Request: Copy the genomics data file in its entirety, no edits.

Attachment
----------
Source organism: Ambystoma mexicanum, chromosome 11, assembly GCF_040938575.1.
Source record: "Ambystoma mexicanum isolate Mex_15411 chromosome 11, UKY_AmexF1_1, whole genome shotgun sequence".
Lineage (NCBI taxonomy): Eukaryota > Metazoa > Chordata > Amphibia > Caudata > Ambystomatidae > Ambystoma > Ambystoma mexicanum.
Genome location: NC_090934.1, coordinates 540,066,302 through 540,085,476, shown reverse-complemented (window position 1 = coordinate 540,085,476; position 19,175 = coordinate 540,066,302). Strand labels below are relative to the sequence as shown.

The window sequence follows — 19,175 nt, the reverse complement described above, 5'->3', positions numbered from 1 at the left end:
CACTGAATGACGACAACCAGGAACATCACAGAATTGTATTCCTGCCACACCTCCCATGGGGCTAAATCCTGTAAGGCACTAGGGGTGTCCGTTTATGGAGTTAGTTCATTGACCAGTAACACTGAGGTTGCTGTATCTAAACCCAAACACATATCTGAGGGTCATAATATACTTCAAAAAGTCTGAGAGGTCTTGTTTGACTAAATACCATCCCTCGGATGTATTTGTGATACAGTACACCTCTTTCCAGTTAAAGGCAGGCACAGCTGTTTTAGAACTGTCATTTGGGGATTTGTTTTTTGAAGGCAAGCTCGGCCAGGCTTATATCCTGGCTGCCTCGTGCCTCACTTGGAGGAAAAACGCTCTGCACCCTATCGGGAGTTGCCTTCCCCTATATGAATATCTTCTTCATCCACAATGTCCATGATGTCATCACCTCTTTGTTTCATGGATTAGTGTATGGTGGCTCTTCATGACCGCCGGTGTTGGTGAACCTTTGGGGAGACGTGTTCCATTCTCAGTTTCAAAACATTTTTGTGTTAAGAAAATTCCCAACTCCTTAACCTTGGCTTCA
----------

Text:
Source organism: Ambystoma mexicanum, chromosome 11, assembly GCF_040938575.1.
Source record: "Ambystoma mexicanum isolate Mex_15411 chromosome 11, UKY_AmexF1_1, whole genome shotgun sequence".
Lineage (NCBI taxonomy): Eukaryota > Metazoa > Chordata > Amphibia > Caudata > Ambystomatidae > Ambystoma > Ambystoma mexicanum.
Genome location: NC_090934.1, coordinates 540,066,302 through 540,085,476, shown reverse-complemented (window position 1 = coordinate 540,085,476; position 19,175 = coordinate 540,066,302). Strand labels below are relative to the sequence as shown.

The window sequence follows — 19,175 nt, the reverse complement described above, 5'->3', positions numbered from 1 at the left end:
CACTGAATGACGACAACCAGGAACATCACAGAATTGTATTCCTGCCACACCTCCCATGGGGCTAAATCCTGTAAGGCACTAGGGGTGTCCGTTTATGGAGTTAGTTCATTGACCAGTAACACTGAGGTTGCTGTATCTAAACCCAAACACATATCTGAGGGTCATAATATACTTCAAAAAGTCTGAGAGGTCTTGTTTGACTAAATACCATCCCTCGGATGTATTTGTGATACAGTACACCTCTTTCCAGTTAAAGGCAGGCACAGCTGTTTTAGAACTGTCATTTGGGGATTTGTTTTTTGAAGGCAAGCTCGGCCAGGCTTATATCCTGGCTGCCTCGTGCCTCACTTGGAGGAAAAACGCTCTGCACCCTATCGGGAGTTGCCTTCCCCTATATGAATATCTTCTTCATCCACAATGTCCATGATGTCATCACCTCTTTGTTTCATGGATTAGTGTATGGTGGCTCTTCATGACCGCCGGTGTTGGTGAACCTTTGGGGAGACGTGTTCCATTCTCAGTTTCAAAACATTTTTGTGTTAAGAAAATTCCCAACTCCTTAACCTTGGCTTCA